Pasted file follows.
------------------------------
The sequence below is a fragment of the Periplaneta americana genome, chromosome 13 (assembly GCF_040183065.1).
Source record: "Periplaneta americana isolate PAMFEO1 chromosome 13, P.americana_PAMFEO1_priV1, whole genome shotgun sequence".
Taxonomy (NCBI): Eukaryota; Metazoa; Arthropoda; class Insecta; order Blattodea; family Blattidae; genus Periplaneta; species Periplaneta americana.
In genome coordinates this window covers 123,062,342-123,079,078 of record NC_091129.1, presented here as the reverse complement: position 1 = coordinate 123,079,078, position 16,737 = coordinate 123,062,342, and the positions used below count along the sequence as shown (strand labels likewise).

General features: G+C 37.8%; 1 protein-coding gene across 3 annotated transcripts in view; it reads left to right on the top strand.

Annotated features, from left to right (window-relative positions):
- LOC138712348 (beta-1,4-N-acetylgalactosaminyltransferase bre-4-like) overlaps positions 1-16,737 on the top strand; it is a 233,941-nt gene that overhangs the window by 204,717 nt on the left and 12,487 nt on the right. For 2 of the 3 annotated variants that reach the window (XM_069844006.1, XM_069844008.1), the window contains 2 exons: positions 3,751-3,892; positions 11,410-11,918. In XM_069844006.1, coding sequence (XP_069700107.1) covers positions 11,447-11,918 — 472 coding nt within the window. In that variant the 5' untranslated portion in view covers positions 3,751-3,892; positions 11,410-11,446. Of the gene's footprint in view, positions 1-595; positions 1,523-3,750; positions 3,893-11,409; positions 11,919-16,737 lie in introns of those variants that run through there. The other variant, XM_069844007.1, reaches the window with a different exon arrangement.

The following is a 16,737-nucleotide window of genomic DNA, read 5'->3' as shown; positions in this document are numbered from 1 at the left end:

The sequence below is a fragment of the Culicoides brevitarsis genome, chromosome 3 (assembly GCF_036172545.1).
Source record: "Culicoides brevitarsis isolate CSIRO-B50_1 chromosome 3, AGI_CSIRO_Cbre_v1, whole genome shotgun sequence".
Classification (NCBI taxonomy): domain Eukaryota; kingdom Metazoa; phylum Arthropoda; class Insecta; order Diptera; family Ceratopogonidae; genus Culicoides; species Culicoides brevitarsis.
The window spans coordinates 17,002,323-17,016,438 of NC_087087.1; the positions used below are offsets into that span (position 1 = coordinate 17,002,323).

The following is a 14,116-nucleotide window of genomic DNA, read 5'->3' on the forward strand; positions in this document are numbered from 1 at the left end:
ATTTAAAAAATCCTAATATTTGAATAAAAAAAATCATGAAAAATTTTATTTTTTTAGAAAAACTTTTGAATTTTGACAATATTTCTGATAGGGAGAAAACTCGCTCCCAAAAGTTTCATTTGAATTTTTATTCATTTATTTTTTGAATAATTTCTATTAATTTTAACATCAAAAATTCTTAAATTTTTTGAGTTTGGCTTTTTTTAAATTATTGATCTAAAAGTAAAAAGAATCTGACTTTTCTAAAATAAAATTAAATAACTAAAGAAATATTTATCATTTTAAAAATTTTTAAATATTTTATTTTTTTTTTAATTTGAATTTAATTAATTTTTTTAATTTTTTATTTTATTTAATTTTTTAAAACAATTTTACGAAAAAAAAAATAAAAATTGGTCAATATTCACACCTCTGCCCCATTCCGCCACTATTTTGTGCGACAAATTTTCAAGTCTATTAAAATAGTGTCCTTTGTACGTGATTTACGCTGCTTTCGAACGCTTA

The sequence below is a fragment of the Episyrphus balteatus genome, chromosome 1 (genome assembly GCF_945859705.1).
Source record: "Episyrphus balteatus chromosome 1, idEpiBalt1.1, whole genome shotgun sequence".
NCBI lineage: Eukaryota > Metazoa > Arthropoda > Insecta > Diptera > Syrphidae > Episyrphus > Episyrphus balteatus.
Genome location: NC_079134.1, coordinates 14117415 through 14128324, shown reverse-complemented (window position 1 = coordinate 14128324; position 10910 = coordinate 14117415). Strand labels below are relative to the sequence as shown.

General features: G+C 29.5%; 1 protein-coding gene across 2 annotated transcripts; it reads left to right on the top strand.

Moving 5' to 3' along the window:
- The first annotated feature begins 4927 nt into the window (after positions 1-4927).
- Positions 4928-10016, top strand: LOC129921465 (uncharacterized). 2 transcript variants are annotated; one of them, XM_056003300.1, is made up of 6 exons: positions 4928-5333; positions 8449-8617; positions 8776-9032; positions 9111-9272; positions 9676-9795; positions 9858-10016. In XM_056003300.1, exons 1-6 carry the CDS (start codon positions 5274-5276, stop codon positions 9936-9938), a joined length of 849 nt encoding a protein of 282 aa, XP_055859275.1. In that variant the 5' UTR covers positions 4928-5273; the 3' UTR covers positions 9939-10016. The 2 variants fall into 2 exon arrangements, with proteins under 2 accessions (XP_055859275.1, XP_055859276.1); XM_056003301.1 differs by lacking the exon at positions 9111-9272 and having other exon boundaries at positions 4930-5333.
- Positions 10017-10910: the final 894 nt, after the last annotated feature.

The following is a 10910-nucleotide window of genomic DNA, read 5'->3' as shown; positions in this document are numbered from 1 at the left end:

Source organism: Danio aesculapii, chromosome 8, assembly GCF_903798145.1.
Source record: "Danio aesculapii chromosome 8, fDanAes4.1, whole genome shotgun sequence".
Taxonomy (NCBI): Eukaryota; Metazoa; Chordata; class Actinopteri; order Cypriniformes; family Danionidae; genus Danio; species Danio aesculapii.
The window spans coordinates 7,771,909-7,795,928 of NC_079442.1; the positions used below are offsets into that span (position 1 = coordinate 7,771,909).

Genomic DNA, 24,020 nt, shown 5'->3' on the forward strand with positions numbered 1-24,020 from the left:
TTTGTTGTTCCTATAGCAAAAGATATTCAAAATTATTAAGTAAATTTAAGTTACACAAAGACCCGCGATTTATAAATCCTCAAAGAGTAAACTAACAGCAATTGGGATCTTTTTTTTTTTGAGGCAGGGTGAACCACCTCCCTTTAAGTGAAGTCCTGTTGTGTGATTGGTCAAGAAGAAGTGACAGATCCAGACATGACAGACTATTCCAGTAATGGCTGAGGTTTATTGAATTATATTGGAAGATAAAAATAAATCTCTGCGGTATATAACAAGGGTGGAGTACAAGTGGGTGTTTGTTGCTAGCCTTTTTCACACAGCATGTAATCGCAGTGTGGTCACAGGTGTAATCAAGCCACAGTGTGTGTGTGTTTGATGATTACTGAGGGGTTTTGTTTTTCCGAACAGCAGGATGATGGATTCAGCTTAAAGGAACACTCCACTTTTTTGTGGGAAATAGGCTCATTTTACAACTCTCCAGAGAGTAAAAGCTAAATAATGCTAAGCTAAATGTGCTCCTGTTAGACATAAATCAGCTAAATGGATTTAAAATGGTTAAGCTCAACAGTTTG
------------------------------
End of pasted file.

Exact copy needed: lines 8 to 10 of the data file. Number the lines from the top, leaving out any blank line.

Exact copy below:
The following is a 16,737-nucleotide window of genomic DNA, read 5'->3' as shown; positions in this document are numbered from 1 at the left end:

The sequence below is a fragment of the Culicoides brevitarsis genome, chromosome 3 (assembly GCF_036172545.1).
Source record: "Culicoides brevitarsis isolate CSIRO-B50_1 chromosome 3, AGI_CSIRO_Cbre_v1, whole genome shotgun sequence".